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Poor weight gain in pregnancy can affect male foetus, study

Posted:  Thursday, December 18, 2014

Usually, women are concerned about excess weight gain during pregnancy. However, tipping on the lighter side of the weighing scale may prove to be harmful too. Scientists from the University of Georgia found that inadequate weight gain in pregnancy could affect the survival of the male foetus in particular.

Published in the PLOS ONE journal, the study aimed to investigate the effect of weight gain during pregnancy on birth sex ratios and the sex ratios of foetal deaths. The study revealed that male foetuses have higher vulnerability to adverse conditions in the womb than female foetuses. Also, male embryos are different from female ones metabolically and exhibit different growth rates.

The scientists analysed data from the Centers for Disease Control and Prevention (CDC) Vital Statistics website, which provided information on more than 68 million singleton births in the US between 1990 and 2012. They then determined the maternal ethnicity and weight gain during pregnancy as well as the sex of the infant and its gestational age.

They found that women who gained less than 20 pounds (approx. 10 kg) during pregnancy produced a much lower proportion of male offspring than female offspring. The proportion of male offspring birth was lower even when this group was compared with women who gained more than 20 pounds. They also found that at 6 months' gestation, the rate of male foetal deaths was much higher among women who gained little weight during pregnancy than those who gained high amounts of weight.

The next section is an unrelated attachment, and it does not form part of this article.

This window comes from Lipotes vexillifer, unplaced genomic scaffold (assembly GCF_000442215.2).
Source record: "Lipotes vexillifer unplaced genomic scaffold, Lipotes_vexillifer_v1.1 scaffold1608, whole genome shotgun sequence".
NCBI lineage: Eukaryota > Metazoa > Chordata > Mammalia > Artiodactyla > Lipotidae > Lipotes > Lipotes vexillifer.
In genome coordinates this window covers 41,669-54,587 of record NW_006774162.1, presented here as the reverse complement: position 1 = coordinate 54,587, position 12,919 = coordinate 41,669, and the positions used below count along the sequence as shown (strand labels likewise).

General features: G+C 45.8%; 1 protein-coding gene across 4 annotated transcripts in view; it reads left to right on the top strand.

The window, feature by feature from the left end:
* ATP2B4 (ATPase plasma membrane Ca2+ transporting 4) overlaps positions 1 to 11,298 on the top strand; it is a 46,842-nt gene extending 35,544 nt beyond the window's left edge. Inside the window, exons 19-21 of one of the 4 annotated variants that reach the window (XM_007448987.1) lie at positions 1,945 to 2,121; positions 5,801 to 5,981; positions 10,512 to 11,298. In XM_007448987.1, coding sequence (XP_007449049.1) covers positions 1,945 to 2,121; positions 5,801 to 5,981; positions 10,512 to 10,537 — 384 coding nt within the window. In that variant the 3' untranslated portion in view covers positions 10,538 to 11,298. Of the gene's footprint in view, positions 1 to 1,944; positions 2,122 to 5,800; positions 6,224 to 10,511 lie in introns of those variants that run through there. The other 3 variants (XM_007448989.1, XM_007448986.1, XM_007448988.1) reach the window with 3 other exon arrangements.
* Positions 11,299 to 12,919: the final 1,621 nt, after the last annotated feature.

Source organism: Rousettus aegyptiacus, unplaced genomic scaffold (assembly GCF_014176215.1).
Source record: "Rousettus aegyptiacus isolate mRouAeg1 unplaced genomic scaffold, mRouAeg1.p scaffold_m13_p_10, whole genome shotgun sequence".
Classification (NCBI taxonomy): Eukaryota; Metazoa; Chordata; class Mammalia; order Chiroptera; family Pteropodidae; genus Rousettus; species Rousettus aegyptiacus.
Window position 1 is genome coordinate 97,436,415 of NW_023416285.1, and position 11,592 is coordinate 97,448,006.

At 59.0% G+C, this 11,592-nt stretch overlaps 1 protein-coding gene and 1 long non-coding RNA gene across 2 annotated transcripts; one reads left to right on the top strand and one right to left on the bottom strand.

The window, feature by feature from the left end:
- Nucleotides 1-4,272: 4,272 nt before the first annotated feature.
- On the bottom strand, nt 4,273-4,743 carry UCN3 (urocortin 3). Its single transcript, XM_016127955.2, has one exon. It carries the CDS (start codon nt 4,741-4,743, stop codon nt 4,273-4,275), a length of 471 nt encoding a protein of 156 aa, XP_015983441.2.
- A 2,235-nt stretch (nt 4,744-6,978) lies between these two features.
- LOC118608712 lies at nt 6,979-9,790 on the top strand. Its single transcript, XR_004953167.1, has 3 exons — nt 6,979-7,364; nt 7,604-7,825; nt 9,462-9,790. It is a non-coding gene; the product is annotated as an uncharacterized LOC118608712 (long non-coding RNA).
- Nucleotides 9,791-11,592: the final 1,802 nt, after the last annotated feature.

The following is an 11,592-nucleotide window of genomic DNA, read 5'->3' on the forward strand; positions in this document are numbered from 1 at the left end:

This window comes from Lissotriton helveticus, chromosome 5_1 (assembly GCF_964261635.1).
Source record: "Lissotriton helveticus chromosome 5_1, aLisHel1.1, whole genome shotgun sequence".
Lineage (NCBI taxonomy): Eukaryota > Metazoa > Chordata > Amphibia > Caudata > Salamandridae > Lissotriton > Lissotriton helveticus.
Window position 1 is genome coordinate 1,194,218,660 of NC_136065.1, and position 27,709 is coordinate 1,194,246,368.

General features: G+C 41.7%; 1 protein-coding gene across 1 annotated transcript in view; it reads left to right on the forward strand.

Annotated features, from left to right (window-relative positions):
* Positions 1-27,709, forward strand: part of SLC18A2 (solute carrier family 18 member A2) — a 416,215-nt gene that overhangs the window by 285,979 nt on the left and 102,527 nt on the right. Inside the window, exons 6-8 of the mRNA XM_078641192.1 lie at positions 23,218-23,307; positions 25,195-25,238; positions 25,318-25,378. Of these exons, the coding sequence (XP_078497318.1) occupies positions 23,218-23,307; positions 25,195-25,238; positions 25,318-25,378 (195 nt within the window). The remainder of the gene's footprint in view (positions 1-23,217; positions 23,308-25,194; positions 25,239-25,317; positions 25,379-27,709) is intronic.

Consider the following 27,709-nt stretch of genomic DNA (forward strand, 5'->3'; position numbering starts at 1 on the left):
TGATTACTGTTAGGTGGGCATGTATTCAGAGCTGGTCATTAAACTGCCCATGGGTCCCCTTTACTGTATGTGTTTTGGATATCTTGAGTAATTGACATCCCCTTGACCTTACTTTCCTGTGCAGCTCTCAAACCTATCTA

“The correlation was a near perfect relationship where the proportion of males rose with the number of pounds women gained during gestation. To me, the tight of the relationship indicates that weight gain and sex ratio at birth are, in fact, directly related and that the relationship isn’t driven by another related variable,” said lead scientist Kristen Navara.

The scientists attribute this effect to the higher metabolic rate in male foetuses indicating a higher need of calories for successful development. Further research in this area is needed to understand the factors that contribute to maximising the chances of the foetus’s survival.

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